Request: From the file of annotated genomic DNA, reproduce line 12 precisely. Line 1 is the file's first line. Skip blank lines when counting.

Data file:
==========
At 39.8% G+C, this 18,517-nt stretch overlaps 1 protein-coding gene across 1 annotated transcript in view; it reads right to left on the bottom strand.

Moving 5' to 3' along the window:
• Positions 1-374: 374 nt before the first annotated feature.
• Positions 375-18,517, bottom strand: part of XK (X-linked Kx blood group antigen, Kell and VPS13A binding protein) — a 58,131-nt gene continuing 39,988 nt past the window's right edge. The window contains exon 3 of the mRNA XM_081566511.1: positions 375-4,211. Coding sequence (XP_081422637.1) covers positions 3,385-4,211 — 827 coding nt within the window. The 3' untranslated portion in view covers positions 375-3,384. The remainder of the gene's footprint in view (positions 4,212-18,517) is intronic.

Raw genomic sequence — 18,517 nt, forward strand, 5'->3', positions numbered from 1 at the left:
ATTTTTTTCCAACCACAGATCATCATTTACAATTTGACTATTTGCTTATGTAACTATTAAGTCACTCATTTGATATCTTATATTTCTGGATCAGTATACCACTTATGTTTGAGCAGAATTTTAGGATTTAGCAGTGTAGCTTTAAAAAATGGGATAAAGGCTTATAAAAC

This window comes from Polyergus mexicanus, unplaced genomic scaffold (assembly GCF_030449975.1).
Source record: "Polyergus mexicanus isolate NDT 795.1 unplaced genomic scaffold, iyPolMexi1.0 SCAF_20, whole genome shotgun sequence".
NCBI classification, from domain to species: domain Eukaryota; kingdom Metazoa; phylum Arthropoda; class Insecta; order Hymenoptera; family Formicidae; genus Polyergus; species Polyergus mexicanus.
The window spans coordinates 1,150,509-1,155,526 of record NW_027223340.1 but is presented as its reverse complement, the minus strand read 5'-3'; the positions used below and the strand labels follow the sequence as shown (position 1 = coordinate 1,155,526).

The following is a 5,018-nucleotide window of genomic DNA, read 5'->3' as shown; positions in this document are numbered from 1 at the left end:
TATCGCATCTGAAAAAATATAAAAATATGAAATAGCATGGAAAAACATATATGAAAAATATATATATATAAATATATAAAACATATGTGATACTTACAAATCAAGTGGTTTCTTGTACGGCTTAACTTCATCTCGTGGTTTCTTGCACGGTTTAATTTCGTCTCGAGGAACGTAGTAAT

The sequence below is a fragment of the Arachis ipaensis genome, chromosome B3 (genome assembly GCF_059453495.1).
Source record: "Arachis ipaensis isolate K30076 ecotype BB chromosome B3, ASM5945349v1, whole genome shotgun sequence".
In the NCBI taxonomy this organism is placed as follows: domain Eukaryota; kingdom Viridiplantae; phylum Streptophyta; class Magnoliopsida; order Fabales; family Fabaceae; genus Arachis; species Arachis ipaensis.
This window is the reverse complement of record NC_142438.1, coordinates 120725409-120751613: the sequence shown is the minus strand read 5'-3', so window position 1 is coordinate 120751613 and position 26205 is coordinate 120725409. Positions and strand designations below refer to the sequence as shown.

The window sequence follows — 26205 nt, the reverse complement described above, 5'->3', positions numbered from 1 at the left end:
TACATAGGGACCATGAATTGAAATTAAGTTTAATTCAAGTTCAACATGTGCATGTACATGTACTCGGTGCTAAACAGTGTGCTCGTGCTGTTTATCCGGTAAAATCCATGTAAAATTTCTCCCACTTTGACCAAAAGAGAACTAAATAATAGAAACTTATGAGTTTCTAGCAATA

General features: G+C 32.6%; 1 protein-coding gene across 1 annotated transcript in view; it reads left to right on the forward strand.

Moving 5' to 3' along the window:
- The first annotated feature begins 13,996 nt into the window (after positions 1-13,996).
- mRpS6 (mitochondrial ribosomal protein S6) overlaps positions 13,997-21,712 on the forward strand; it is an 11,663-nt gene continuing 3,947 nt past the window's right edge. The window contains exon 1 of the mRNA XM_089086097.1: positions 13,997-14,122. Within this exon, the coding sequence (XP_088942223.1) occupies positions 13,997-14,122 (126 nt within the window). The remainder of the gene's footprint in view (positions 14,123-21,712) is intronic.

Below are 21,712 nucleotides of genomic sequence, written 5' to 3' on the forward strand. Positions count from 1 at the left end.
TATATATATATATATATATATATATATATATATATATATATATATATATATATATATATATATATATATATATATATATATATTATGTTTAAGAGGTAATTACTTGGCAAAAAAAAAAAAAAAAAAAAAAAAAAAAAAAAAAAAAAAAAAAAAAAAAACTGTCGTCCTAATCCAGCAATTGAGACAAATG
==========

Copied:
TATCGCATCTGAAAAAATATAAAAATATGAAATAGCATGGAAAAACATATATGAAAAATATATATATATAAATATATAAAACATATGTGATACTTACAAATCAAGTGGTTTCTTGTACGGCTTAACTTCATCTCGTGGTTTCTTGCACGGTTTAATTTCGTCTCGAGGAACGTAGTAAT